Social Media as a Lens on Collective Emotion
During the XX April International Academic Conference on Economic and Social Development, scheduled this year for April 9-12 at the Higher School of Economics, Dr David Garcia of the Complexity Science Hub Vienna and the Medical University of Vienna, Austria will present a report entitled ‘The digital traces of collective emotion’ at a session on ‘The Wellbeing of Children and Youth in the Digital Age.’ Ahead of the conference, Dr Garcia spoke with the HSE News Service about his conference presentation, his research, and plans for ongoing collaboration with HSE colleagues.
— At this year’s April Conference, you will represent Complexity Science Hub Vienna and Medical University of Vienna. What are the main areas of focus for these two institutions?
— One of the main aims of the Complexity Science Hub is to make sense of Big Data, and with the Medical University of Vienna we try to understand health and well-being from a complex systems perspective. We analyse large-scale datasets and apply computational models and complexity science methods to understand well-being from a holistic perspective that takes into account the environment, social interactions, and structural aspects of heath care and social systems.
— What are some of the main themes of the report you’ll be presenting at the conference?
— I will introduce an overview of the opportunities and limitations of analysing social media data for the social sciences, which is commonly known as Social Data Science or Computational Social Science. I will illustrate what we can learn from digital traces with a recent study we did on the collective emotions after the Paris terrorist attacks of November 2015, a phenomenon we were able to analyse thanks to the millions of public tweets that French people posted after the attacks.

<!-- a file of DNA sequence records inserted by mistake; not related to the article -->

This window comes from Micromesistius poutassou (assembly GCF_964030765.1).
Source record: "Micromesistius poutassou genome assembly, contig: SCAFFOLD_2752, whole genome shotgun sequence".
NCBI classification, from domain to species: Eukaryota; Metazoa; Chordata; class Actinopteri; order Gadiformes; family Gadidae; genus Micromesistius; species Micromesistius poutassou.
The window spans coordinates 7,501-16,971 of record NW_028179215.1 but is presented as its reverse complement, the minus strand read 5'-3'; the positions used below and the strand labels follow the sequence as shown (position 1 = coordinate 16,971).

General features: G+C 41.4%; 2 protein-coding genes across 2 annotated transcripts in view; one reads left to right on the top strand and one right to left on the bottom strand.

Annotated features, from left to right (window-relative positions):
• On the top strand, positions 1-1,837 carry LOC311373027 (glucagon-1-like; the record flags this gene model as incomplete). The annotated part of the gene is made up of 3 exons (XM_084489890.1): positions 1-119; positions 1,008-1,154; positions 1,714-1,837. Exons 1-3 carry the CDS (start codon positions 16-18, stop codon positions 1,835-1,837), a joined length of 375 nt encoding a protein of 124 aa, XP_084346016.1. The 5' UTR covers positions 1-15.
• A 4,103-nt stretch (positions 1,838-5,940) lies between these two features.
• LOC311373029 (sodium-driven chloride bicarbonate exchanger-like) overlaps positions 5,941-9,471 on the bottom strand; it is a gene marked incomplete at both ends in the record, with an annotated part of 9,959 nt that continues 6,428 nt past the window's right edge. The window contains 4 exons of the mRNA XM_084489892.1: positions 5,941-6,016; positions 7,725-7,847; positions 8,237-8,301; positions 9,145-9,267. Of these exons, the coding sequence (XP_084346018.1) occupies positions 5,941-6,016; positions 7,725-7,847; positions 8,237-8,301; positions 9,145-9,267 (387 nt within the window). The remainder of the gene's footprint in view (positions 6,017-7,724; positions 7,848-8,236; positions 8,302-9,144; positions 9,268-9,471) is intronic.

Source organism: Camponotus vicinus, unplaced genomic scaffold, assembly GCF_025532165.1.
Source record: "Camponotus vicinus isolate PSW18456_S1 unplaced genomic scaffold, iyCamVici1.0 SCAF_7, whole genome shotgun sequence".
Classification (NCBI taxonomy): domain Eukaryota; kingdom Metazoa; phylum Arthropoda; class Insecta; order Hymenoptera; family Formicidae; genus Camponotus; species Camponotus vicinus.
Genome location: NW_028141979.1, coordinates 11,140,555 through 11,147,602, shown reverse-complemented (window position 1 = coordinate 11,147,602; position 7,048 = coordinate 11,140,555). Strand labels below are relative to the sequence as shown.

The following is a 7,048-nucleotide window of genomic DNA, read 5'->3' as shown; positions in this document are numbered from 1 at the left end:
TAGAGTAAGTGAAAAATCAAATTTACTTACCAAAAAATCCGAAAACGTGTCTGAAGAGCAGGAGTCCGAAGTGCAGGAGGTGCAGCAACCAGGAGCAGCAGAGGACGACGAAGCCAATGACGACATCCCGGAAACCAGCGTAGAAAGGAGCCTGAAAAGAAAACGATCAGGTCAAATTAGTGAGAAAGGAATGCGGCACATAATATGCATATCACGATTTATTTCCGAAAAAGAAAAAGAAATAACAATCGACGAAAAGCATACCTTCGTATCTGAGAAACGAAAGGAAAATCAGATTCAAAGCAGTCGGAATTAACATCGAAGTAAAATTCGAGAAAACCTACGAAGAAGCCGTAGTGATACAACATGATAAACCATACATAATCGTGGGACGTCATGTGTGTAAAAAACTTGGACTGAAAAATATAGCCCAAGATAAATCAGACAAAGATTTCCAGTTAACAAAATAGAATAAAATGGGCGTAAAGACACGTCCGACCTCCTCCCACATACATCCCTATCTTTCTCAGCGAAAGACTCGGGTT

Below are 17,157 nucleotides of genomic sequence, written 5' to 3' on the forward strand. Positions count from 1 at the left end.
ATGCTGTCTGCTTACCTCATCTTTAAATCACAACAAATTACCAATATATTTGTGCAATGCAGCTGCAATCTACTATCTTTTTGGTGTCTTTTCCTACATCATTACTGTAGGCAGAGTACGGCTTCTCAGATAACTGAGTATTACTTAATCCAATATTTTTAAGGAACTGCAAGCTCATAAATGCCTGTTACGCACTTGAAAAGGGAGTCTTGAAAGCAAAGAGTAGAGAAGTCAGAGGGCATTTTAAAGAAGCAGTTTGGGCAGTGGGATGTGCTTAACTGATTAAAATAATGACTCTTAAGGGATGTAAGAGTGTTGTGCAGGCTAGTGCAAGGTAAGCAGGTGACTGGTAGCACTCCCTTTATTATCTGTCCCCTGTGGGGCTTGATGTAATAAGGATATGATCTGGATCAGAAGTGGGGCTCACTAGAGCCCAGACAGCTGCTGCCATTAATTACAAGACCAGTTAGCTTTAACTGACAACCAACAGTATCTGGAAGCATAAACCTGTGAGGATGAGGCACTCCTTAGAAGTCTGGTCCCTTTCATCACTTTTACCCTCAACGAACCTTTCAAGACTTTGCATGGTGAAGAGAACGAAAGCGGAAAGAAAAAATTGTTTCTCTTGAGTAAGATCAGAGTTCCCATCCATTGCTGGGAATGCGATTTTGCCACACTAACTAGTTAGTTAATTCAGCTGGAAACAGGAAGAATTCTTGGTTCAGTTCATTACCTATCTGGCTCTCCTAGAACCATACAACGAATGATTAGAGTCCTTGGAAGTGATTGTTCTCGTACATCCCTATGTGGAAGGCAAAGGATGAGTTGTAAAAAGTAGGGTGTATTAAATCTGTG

— Your recent research has focused on understanding emotions and social interactions in the digital society. Can you share some of your main findings with us?
— We found that the terrorist attacks triggered a collective emotion in which people shared emotions with each other through Twitter, thus having a longer emotional experience than if they were isolated. We then analysed the long-term behaviour of people in France and found that those who were involved in the collective emotion were showing higher levels of language associated with solidarity and prosocial behaviour. We interpret this as an example of social resilience in which a community increases its solidarity through collective emotions after a trauma. We also have further research on testing theories from sociology and psychology using social media data, which often allows us to complement traditional methods in the social sciences.
— How has digitalization of society caused people to change?
— Research is finding certain ways in which information and communications technology (ICT) has affected human behaviour. For example, we have shorter attention spans, and text and news in general are becoming briefer and targeted towards social sharing. Certain activities barely happen without mediation of the internet, for example job seeking. Even word meanings seem to have adapted to the way we type them on the keyboard.
Overall, however, we remain the same with respect to most things we do and the most fundamental building blocks of society. What digitalization brings is a new way to quantify and analyse human behaviour at completely new scales and resolutions.
— How did your collaboration with HSE start, and what are some of the specific joint projects you’re working on?
— I work with Ivan Smirnov and Lisa Sivak on the analysis of wellbeing and emotions through the digital traces left on the Russian social network VK. Our collaboration was the initiative of Ivan – he came to visit us last summer to work together on these topics. This is one in a longer list of collaborations between him and people at the Medical University of Vienna, for example Professor Stefan Thurner.
Our research on VK is still a bit preliminary, so we don't yet have many final results we can promote right now. I can say that what we are doing is analysing emotional expression in public VK posts with the aim of calibrating a model of wellbeing and against self-reported data.
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